Even if you couldn’t pick out Nat King Cole from a crowd today, you’ve probably heard his voice—maybe in the background at a department store during the Christmas shopping season, or on an elevator, or while enjoying a tasty treat in your local Panera Bread. Cole was cutting edge, hot stuff at the time, even if now he’s been relegated to easy listening.
Not that there’s anything wrong with that. Even “easy listening” has fascinating origins and a busload of talent behind it. Although his performance style is well known for being smooth, sweet, and charming, Cole’s career was anything but an easy ride.
Jazz fans attacked him for crossing over to pop, but he was a challenge to the pop world just by virtue of being black. His life as a working musician was also a continual struggle against racism, which included a principled insistence on never playing segregated spaces. At one point, a white supremacist group attacked him on stage. He also became the first black musician to be given his own TV variety show, only to have the show taken off the air in little over a year due to advertisers’ refusal to support a black man who had his own show. He was also hectored significantly for his choice to buy a house in cushy, all-white Beverley Hills. He refused to back down, though, becoming a one-man force for integration during a time of great racial adversity.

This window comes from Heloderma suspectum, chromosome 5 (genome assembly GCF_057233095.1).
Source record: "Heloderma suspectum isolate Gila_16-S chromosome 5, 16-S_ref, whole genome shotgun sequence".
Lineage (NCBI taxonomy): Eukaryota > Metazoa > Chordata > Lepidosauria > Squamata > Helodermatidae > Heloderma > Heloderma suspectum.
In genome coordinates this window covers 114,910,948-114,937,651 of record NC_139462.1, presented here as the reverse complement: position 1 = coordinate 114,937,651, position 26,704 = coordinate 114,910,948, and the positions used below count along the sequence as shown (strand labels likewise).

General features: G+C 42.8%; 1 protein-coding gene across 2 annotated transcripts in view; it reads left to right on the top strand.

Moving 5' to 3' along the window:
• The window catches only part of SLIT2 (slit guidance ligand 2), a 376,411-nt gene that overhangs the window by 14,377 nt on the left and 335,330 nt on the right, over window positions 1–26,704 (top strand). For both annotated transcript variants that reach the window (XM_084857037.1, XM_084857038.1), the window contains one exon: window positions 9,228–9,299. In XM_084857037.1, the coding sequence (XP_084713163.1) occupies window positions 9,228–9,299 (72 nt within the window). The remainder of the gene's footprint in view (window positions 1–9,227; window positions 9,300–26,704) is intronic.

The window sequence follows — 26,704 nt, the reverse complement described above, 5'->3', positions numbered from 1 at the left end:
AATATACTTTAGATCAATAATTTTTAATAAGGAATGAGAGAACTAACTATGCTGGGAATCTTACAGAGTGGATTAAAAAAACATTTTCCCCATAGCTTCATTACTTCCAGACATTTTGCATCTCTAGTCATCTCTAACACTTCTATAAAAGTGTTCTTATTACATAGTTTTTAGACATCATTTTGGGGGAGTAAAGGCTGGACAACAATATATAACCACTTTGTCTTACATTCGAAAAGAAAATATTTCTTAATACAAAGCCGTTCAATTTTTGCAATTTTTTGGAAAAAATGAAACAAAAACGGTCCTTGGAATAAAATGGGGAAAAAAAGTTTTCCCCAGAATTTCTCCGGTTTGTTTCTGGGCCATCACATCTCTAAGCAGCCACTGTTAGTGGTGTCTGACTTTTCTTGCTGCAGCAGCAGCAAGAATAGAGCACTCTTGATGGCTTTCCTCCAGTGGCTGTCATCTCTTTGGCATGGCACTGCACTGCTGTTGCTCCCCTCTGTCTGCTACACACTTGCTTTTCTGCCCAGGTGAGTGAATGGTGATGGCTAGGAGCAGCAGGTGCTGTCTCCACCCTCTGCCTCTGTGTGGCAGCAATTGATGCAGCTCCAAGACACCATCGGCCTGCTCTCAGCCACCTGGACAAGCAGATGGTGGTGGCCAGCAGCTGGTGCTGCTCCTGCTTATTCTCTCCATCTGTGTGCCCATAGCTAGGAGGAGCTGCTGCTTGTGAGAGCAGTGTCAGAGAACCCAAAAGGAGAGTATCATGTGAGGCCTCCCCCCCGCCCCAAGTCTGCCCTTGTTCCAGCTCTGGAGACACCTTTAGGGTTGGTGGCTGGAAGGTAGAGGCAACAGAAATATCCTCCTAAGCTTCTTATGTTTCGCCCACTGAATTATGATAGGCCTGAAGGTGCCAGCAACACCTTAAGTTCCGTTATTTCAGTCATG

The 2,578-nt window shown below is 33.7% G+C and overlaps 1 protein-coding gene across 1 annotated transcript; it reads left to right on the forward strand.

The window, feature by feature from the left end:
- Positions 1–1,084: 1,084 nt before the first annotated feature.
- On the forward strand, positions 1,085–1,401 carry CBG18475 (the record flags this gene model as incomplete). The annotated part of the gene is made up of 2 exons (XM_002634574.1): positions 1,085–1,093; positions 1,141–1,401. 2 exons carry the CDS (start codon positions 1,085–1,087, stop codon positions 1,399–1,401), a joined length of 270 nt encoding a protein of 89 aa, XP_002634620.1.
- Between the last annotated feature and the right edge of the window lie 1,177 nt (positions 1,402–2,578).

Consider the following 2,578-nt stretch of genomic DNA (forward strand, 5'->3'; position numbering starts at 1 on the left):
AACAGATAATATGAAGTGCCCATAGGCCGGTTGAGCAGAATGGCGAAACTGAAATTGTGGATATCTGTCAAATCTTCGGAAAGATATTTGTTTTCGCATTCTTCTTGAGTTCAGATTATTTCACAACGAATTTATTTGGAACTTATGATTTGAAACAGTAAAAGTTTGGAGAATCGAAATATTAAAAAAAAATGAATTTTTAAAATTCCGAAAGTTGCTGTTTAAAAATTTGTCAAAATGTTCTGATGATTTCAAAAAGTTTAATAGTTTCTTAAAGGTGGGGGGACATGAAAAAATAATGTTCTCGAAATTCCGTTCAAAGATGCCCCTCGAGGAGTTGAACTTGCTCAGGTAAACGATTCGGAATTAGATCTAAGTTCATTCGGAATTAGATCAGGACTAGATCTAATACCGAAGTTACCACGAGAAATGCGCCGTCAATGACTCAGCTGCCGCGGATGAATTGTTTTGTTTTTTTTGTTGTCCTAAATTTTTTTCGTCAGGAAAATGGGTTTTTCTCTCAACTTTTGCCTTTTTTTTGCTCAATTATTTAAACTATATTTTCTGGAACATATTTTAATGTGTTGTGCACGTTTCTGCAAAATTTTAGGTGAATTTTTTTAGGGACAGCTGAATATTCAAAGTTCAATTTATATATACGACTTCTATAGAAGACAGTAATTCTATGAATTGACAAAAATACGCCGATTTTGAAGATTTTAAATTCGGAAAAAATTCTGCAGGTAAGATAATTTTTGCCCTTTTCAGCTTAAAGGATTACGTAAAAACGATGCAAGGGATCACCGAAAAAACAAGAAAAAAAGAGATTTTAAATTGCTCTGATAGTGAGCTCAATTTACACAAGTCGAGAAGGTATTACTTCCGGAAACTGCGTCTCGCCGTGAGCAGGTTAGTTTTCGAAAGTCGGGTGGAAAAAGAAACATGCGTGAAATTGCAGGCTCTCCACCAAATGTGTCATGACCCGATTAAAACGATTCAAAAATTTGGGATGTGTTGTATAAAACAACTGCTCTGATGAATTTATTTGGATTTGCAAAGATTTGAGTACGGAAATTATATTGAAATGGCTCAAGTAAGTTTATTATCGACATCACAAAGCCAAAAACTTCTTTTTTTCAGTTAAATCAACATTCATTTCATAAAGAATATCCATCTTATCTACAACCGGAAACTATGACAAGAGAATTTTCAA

Cole of lung cancer in 1965 at only age 45, but he left behind a unique musical legacy spanning over twenty-five years of recording. Today we might not think much of a song like “Route 66”—it sounds sugary and old-timey, music our grandparents would like—, but in 1946, it marked a black musician’s entry into a world that hardly welcomed him. Luckily, the world was about to change drastically.